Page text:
The concept behind Mythesis

Writing your dissertation is a challenge–and possibly one of the most important steps of your life. After finishing secondary or high school you start your university studies, attending different kinds of classes and technical courses where you learn to apply foundational rules and methods in order to craft scientific work. You start to feel out how academic writing works, make mistakes when writing your first term papers, and find new solutions to help you do it better next time.

Some departments don’t provide specific introductory classes where you collect experience, strategies, and approaches by trial and error or acquire your toolkit for practical scientific work. Nevertheless, this is what you’ll need when you conduct empirical research and fieldwork. And suddenly you’re facing your biggest challenge: Planning and writing a bachelor’s thesis, master’s thesis, or doctoral dissertation all by yourself, without crucial practical experience in planning and conducting research. It’s about as fun as jumping into ice-cold water.

The concept of MyThesis was inspired by an increasing, visible need for tailored mentoring for academic writing that I began to notice during my own studies. All along the way I had to deal with extremely challenging questions, especially when doing fieldwork. I followed up to the best of my ability to try to solve these problems, but sometimes it still brought me to the edge of despair. 

I was not alone in my struggle. I read newspaper coverage about the increasing number of thesis dropouts, discussed the problems of insufficient supervision time with friends, and received requests for help and correction from fellow students who tried to surmount the challenges of thesis writing on their own. Some worries were related to general questions like correct citing while others brought to light crucial errors like presenting findings in the introductory section. 

After my Ph.D. defense, I began to work for dissertation coaching companies, and I realized that the need for professional support is greater than I thought. Too many people feel just like you: they suffer from stress, worried about reaching the required standard of academic writing. Some even feel physiologically affected. All of these points brought me to the decision to dedicate my time to help and motivate students to continue on and finish their theses successfully. That’s how the idea for MyThesis Academy came up…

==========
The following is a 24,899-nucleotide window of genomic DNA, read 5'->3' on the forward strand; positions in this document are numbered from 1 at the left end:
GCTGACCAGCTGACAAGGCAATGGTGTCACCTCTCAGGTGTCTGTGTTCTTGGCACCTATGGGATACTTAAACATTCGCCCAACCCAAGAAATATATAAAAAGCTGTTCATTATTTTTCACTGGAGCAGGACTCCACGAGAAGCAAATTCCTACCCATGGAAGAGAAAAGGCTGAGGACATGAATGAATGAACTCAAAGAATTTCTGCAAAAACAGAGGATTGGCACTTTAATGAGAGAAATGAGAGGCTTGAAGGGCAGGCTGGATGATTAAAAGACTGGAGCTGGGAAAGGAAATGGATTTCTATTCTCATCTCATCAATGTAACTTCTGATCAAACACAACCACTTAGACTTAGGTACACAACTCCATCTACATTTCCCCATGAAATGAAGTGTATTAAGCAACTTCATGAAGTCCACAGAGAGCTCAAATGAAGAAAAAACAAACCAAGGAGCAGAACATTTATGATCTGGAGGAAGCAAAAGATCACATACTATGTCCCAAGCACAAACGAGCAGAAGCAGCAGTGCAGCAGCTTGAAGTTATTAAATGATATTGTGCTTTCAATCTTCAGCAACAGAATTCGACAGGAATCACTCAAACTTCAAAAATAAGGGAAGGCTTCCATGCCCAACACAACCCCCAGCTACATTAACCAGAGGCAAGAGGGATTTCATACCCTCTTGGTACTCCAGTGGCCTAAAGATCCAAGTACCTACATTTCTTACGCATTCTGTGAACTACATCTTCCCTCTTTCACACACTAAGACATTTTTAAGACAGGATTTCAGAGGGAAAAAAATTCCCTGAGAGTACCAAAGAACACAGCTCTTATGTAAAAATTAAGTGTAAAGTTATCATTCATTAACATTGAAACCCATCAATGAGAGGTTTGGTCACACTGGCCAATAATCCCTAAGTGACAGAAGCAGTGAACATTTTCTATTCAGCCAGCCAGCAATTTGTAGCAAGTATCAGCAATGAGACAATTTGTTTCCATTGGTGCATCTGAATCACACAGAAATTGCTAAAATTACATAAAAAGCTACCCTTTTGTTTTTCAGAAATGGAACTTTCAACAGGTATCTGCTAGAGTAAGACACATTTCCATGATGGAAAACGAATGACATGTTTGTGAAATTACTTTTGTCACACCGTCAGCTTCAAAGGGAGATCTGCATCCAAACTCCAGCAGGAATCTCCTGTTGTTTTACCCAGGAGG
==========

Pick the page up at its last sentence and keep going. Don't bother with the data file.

During my bachelor’s degree in musicology and history at the Franz Liszt University of Music in Weimar & Friedrich Schiller University in Jena, I spent my exchange year abroad at the musicology department of the famous Université Sorbonne in Paris (2010/2011).

After finishing my bachelor’s degree, I continued with a specialization in cultural anthropology and Latin American music studies at the UNESCO-Chair on Transcultural Music Studies  (University Weimar), and the Universidade Federal do Rio de Janeiro. Focusing on transcultural processes, I specialized in empirical research and fieldwork in the area of the Samba schools and the famous Carnival of Rio de Janeiro, in particular at the GRES. Unidos de Vila Isabel, during my master’s and Ph.D.

I finished my studies in 2020,  graduating summa cum laude (100%). My Ph.D. thesis, titled “From the idea to samba. The creative process of composition and the art of writing Samba songs for Rio’s Carnival“, will be published in 2022.

Dr. Friederike Jurth



Dr. Friederike Jurth

Harvard: Higher Education Teaching Certificate

This Harvard Bok Higher Education Teaching Certificate signifies my expertise in adopting innovative pedagogical approaches and reflective teaching methods, aimed at enhancing student engagement and optimizing classroom management in the higher education context.

Cambridge Author

Part of the authors of the Cambridge Companion to Music in Brazil 2024.

I finished my studies in 2020,  graduating summa cum laude (100%), and started my work in academia as an academic mentor, lecturer/examiner, and multilingual coach in thesis writing, editing, and scientific research (teaching in English, German, Spanish, and Portuguese).

As a scholarship holder from the Dissertation Research Program of the German Academic Exchange Service (DAAD), I completed seven years of fieldwork in Rio de Janeiro and joined the Samba School Gres. Unidos de Vila Isabel as a researcher and violinist. Upon starting my professional academic career I began to give lectures and guest lectures at international universities, such as the Manhattan School of Music in New York, the University of the Arts in Berlin, and Humboldt University in Berlin. I also publish various articles. Having won conference travel grants from the International Musicological Society, the International Council for Traditional Music, and the International/European Music Council, I have presented my research at conferences all over the world – in Rio de Janeiro, Brisbane, Tokyo, London, Lucerne, Tarragona (Spain), and Dublin.

In addition to my passion for empirical research, my particular interests lie in the area of transcultural processes, Latin American studies, global music studies, ethnomusicology, and anthropology, with a focus on ethnographic fieldwork and data analysis. 

Past research projects include the Global Music Database and Safar: Music from Afghanistan, funded by the Afghanistan Music Research Center and the German Federal Foreign Office. In  addition to my current position as an associate professor at the department of philology/cultural studies at the University of Vienna, my projects include collaborations with the musicological departments of both the Universidad Complutense Madrid and Mahidol University in Bangkok. I am also a specialized freelance consultant with the Compita Consulting, a Ph.D. mentoring company based in the US.

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